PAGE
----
The writer is a science commentator
In 1962, Humble Oil ran an advertisement boasting that “each day it supplies enough energy to melt 7mn tons of glacier”. Within two decades, Humble, by then subsumed into Exxon, was becoming far more reticent about what its products could do to the environment.
Memos unearthed in 2015 suggest the conglomerate long knew of the link between burning fossil fuels and global warming — despite downplaying it. Now researchers have put hard numbers on that apparent duplicity. A new analysis shows that ExxonMobil’s internal projections broadly matched, and occasionally outperformed, the worrying forecasts made by outside academics and government scientists over the same period.
In short, the researchers conclude in the journal Science, ExxonMobil predicted global warming “correctly and skilfully”. This fresh comparison not only reveals the gulf between what the company was discovering privately and saying publicly but also offers a benchmark for what companies knew, and when, about the harm their activities cause. That conceivably strengthens the hand of those suing ExxonMobil for alleged deception.
The analysis was carried out by Geoffrey Supran, now environmental policy researcher at the University of Miami, climatologist Stefan Rahmstorf and Harvard university historian of science Naomi Oreskes. They gathered all known company material concerning anthropogenic global warming: 32 internal documents by ExxonMobil scientists and managers between 1977 and 2002, plus 72 peer-reviewed publications written or co-written by company scientists between 1982 and 2014.
From these, the researchers pulled out 16 temperature projections, calculated between 1977 and 2003 using climate models either built or run in-house (sometimes with academic collaborators), and rated their accuracy. Overall, the company’s global warming projections closely tracked subsequent observed temperature increases: between 63 and 83 per cent were judged to be accurate. The material also showed company scientists forecasting a warming of 0.2C per decade, in line with models elsewhere.
The oil company, then, may have had a far better grasp of climate science than most people assumed — including predicting, correctly, that the warming would become detectable between 1995 and 2005. ExxonMobil’s projections were judged closer to reality than even those used by Nasa scientist James Hansen, who first told Congress of global warming in 1988. Despite this, the authors say, the company chose the route of “overemphasising uncertainties, denigrating climate models . . . feigning ignorance about the discernibility of human-caused warming”.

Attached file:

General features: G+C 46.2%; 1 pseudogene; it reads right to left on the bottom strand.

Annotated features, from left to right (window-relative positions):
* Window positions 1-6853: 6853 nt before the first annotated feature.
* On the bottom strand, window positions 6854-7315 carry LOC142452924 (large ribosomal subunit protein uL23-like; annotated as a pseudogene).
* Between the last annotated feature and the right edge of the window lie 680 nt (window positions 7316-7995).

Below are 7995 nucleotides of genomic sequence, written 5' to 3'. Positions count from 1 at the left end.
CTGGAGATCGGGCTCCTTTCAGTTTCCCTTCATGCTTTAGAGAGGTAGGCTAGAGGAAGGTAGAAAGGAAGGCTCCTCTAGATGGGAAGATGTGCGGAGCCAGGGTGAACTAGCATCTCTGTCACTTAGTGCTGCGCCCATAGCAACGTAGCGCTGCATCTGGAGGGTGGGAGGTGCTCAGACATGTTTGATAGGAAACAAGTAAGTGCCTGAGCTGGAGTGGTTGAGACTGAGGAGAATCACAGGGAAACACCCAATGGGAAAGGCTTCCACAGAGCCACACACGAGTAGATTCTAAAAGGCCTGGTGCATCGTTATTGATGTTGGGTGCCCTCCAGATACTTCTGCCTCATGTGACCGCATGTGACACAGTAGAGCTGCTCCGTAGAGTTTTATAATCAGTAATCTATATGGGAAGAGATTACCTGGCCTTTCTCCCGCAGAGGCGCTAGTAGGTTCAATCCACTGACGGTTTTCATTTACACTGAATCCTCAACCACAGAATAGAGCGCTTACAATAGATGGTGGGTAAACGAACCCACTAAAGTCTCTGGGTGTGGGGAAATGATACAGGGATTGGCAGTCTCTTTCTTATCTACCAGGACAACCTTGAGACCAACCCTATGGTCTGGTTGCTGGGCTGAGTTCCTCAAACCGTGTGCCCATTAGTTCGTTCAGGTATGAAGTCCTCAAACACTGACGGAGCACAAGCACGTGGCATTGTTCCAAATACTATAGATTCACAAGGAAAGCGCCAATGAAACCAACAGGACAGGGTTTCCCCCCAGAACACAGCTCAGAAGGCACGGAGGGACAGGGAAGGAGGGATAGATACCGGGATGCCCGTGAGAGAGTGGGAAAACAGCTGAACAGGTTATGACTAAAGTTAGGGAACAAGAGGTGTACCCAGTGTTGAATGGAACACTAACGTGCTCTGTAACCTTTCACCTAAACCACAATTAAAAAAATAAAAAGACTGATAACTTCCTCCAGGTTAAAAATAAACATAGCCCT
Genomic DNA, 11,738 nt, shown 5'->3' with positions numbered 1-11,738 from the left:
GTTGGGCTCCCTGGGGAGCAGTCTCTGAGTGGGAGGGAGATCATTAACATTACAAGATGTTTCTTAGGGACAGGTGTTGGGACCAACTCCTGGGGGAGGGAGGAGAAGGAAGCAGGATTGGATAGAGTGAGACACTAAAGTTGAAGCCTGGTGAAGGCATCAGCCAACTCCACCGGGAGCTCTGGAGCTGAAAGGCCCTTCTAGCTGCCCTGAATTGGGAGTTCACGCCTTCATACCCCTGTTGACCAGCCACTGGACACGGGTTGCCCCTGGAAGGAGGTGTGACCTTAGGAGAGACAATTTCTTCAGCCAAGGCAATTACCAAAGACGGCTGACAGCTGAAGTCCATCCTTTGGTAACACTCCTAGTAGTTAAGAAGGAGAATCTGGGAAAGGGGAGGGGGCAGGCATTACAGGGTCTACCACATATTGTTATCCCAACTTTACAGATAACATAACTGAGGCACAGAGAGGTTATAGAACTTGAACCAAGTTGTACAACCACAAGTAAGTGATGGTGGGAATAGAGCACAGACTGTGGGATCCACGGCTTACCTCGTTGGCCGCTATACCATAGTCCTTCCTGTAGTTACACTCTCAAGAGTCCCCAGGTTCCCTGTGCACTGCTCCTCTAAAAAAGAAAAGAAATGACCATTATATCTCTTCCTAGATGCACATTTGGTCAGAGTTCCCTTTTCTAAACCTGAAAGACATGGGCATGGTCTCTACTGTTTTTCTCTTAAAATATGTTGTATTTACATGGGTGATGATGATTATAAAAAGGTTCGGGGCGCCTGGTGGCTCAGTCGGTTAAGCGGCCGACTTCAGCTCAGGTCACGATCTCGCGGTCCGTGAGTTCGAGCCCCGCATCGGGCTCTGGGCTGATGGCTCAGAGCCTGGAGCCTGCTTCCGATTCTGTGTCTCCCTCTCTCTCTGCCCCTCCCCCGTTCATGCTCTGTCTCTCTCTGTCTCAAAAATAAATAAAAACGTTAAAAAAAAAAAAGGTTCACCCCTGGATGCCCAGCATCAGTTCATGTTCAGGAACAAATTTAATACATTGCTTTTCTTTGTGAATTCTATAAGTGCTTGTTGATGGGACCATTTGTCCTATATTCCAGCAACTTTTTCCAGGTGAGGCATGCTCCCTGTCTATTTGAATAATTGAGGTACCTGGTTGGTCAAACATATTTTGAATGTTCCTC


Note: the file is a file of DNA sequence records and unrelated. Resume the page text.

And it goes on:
ExxonMobil rejected the allegations about its climate research as “inaccurate and deliberately misleading”. Company spokesperson Todd Spitler told the FT: “This issue has come up several times in recent years and, in each case, our answer is the same: those who talk about how ‘Exxon Knew’ are wrong in their conclusions.” Both Supran and Oreskes have testified against the company. Spitler noted that, in 2019, the company was cleared in New York of misleading shareholders over climate science.
Still, the Science paper adds quantitative heft to what is often perceived as a subjective sense of corporate wrongdoing. It also shines a light on the corporate scientist, whose research can be misrepresented to the outside world, if presented at all. Exxon scientists themselves, the documents show, seemed confident in their research: they did not regard their projections as particularly uncertain.
Can an academic ever reconcile taking the corporate shilling with doing the right thing? “The best general advice is to work for an organisation that shares your ethical values — and avoid those with a poor record in social and environmental justice,” says Stuart Parkinson, director of Scientists for Global Responsibility. “The fossil fuel industry in general does not have a good record here.”
Neither, according to a 2021 Bath university study, do many other sectors, including alcohol, chemicals, pharmaceuticals, food and drink and gambling, accused of employing similar questionable strategies to oil and tobacco companies. Watch out for corporate harm reframed as individual weakness, in the guise of the “problem gambler” or the “problem drinker”; beware think-tanks, front groups and pro-industry academics, relaying company-friendly messages but one step removed.
Most of all, beware corporate science that seems truer to the profit motive than to science itself.